California imposes racial, sexual diversity quotas on corporate boards
California Gov. Gavin Newsom (D) signed a bill that requires publically-traded companies headquartered in his state to include on their boards-of-directors members from “underrepresented communities.”
“Underrepresented communities are defined [in the bill] as people who identify as Black, Latino, Native American, Asian American, Pacific Islander, native Hawaiian or native Alaskan,” says USA Today. “Companies can also appoint directors who identify as gay, lesbian, bisexual or transgender.”
Harmeet Dhillon, an attorney and founder and CEO of the Center for American Liberty, testified against the bill calling it a tax on corporations and a violation of the Constitution.
“From a civil rights perspective and a corporate governance perspective, we ought to be encouraging corporations to have the best and brightest directors and that is really a function of the constituents of the corporation which are the shareholders,” Dhillon said.
“For the state to impose that seems well beyond the state’s appropriate role,” Dhillon added. “I don’t know what the governor and his woke agenda have to do with shareholders’ interest. In fact, those are diametrically opposed in California.”
By law, the board of directors is supposed to represent the interests of the shareholders, which is generally defined as increasing the value of the company. Recent reform measures that have sought to require some outside directors, independent of management, have tried to bolster shareholder representation.
But this law is clearly meant to address racial and social grievances, not increase shareholder value.
“AB 979, legislation to require diversity on corporate boards in California just signed into law! This is a big step forward for racial equity. Thank you @GavinNewsom,” tweeted Chris Holden, a Black, California Assemblyperson who was co-author of the bill.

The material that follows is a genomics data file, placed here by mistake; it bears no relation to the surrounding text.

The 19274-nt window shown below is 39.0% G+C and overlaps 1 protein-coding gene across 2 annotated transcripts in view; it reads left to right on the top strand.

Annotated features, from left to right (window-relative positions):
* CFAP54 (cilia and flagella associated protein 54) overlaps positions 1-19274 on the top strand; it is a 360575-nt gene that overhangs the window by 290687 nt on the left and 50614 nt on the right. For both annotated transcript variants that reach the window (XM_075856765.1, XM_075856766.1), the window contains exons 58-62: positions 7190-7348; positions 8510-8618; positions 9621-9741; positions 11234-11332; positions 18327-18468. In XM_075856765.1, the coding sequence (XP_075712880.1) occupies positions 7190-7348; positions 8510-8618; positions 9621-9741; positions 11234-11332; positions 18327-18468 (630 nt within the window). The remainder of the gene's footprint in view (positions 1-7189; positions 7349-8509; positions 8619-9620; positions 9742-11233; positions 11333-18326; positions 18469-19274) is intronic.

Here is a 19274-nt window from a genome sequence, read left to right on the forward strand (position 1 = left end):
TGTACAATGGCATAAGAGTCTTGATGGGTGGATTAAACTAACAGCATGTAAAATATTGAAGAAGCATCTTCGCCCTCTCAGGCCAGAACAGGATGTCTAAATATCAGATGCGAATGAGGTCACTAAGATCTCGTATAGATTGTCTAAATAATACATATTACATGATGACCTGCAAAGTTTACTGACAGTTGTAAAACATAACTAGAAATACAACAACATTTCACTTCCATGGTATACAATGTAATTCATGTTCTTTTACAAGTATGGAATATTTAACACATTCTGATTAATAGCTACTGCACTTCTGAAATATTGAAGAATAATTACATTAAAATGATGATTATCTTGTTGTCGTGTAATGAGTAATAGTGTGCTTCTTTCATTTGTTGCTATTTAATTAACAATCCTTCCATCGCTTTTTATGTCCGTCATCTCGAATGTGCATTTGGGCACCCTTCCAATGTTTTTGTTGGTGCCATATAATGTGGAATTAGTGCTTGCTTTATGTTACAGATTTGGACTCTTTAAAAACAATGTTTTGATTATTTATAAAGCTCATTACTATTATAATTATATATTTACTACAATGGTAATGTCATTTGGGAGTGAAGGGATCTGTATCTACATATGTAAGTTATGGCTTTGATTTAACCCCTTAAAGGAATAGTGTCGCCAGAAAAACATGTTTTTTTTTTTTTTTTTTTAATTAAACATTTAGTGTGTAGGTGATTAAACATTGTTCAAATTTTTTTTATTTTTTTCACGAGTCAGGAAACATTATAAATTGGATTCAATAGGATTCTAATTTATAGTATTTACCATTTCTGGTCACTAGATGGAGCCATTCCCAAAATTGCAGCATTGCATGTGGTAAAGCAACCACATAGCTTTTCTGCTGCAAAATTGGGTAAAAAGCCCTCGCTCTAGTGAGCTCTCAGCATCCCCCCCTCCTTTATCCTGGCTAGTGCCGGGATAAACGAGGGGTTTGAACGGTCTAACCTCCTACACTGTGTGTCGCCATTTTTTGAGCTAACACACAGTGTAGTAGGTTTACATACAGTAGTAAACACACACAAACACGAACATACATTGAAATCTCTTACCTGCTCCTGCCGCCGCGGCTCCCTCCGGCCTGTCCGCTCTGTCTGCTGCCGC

Lost in the celebration over the bill is that serving on boards carries isn’t all sunshine and roses. Board service carries with it some financial liability, with risks to personal reputation from acts of the corporation and personal liability over whistleblower allegations.
“Recent academic studies have confirmed that many individuals pursue board service as a means of enhancing their personal reputation, level of industry credibility and professional credentials,” says Michael W. Peregrine, a partner at McDermott Will & Emery LLP. “Yet derivative litigation, government investigations, and media coverage of corporate controversies typically speak (in the public record) to the conduct of the board. This reputational risk arises regardless of whether the corporation is ultimately vindicated in the process.”
Peregrine cites the personal and financial liability of directors of the company run by disgraced Hollywood mogul Harvey Weinstein as one example where board members took big personal hits from acts conducted by another member of the board.
But the best argument against the new California law is the constitutional argument says legal experts.
Conservative legal champion, Tom Fitton of Judicial Watch, said that any quotas made for corporate boards violate the Constitution.
“We are deeply concerned about the new legislation,” Fitton told reporters according to The Hill. “It’s a violation of the equal protection clause of the U.S. Constitution. It undermines the core legal concept of equal protection.”
PHOTO: Getty Images
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